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Important Risk and Safety Information for Gebauer’s Pain Ease® and Gebauer’s Ethyl Chloride®:

Do not spray in eyes. Over spraying may cause frostbite. Freezing may alter skin pigmentation. Use caution when using product on persons with poor circulation. The thawing process may be painful and freezing may lower resistance to infection and delay healing. If skin irritation develops, discontinue use. CAUTION: Federal law restricts this device to sale by or on the order of a licensed healthcare practitioner.

Gebauer’s Pain Ease Only:

Apply only to intact oral mucous membranes. Do not use on genital mucous membranes. Consult your pediatrician when using on children 4 years old and younger.

Gebauer’s Ethyl Chloride Only:

Published clinical trial results support the use in children 3 years of age and older. Ethyl chloride is FLAMMABLE and should never be used in the presence of an open flame or electrical cautery equipment. Use in a well-ventilated area. Intentional misuse by deliberately concentrating or inhaling the contents can be harmful or fatal. Do not spray in eyes. Over application of the product may lead to frostbite and/or altered skin pigmentation. Cutaneous sensitization may occur, but appears to be extremely rare. CAUTION: Federal law restricts this device to sale by or on the order of a licensed healthcare practitioner.

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Topical Anesthetic Skin Refrigerant Spray and Other Methods Can Help Patients with a Fear of Needles

By: Bethany Nock | On: August 19, 2015


Imagine: After several days of apprehension and many sleepless nights, the appointment you’ve dreaded has arrived. Years of needle phobia topped with too many experiences that lacked patient comfort measures, like topical anesthetic spray for injections beforehand, have left you fearful and stressed for even routine visits. You follow your orthopedist’s friendly office assistant into a brightly-lit examination room smelling of disinfectant, and reluctantly remove your jacket. Your ailing shoulder is exposed, and now you’re one step closer.

“Doctor Jones will be with you shortly,” the staff member says. She closes the door as she disappears into the hall.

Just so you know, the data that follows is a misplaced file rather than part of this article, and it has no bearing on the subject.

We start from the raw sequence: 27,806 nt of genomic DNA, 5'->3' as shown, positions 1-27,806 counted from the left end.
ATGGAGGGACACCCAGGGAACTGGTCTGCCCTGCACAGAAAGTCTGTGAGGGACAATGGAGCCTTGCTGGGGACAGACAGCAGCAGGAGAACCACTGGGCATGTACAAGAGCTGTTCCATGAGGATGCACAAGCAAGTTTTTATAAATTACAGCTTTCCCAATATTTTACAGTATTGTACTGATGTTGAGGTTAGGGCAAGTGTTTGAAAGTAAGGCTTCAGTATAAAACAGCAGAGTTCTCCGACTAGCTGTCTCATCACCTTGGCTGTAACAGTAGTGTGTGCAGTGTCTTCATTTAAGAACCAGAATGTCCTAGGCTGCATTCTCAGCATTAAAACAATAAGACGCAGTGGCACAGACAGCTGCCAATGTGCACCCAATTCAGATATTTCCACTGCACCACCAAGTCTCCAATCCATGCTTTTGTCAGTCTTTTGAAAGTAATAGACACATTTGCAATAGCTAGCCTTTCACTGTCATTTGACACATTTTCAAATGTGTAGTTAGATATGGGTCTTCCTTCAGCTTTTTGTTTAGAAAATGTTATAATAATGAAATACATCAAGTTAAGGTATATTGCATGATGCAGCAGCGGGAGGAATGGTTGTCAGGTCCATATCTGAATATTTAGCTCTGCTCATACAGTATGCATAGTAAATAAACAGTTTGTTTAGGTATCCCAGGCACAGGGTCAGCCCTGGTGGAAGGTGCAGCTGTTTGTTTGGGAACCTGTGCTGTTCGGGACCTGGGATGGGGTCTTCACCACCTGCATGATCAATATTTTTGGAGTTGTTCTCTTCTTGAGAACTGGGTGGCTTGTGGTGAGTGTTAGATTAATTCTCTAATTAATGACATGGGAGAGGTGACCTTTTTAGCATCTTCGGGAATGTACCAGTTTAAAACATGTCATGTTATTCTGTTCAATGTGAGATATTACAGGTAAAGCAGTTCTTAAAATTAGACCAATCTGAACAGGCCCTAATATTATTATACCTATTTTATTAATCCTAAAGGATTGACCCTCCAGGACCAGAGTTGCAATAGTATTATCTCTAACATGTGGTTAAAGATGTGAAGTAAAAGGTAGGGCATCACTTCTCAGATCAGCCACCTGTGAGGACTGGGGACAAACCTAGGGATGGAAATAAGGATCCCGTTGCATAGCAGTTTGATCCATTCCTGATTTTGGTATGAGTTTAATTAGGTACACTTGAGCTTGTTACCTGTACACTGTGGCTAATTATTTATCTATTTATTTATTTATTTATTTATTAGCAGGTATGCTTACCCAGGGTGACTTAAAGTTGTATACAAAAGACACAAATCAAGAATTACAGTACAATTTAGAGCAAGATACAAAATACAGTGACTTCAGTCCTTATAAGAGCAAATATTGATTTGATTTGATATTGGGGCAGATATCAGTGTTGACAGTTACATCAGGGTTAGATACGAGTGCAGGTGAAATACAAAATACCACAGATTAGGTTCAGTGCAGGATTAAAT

You begin to feel the familiar rush of anxiety. It starts in the pit of your stomach, and spreads up through your shaking hands. “Not again,” you say to yourself as you fight to suppress the overwhelming panic. Your throat becomes tight and your thoughts become fogged.

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5 Things Every Patient Should Know about Patient Satisfaction Surveys

By: Bethany Nock | On: May 14, 2015

PatientSurveysMost of us are accustomed to seeing customer experience surveys from businesses like cable companies, retailers and automotive service centers. Days after you’ve purchased a product or paid for a service, you’ve probably received an email or automated phone call asking you to rank your satisfaction and share your comments. For many years, businesses have relied on customer feedback to measure success and improve processes. Today, however, you’ll begin seeing surveys from an unlikely source: your hospital.

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Nurses Prepare for Flu Season

By: Bethany Nock | On: November 19, 2014

The fall season is here and winter is coming. This is time for the flu, but the exact timing and duration of flu seasons vary. Typically seasonal flu outbreaks begin as early as October. However the peak time for flu activity is between December and February.

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Nurses Step Up to the Plate to Handle Sports Injuries

By: Bethany Nock | On: November 19, 2014


A generation ago, spring meant baseball, fall signaled football season and winter brought basketball. Summer vacation was filled with impromptu kickball and badminton games. Times have changed. From an early age, children play and practice their sports year-round. 

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Easing Pain Helps Nurses Provide Compassionate Care in the ER

By: Bethany Nock | On: October 6, 2014

easing_pain_helps_nurses_provide_compassionate_care_ERIn the fast-paced environment of the emergency room, every second counts. From sprained ankles to minor lacerations to heart attacks, ER nurses are on the front line, and under pressure to provide care that is appropriate, efficient and compassionate.

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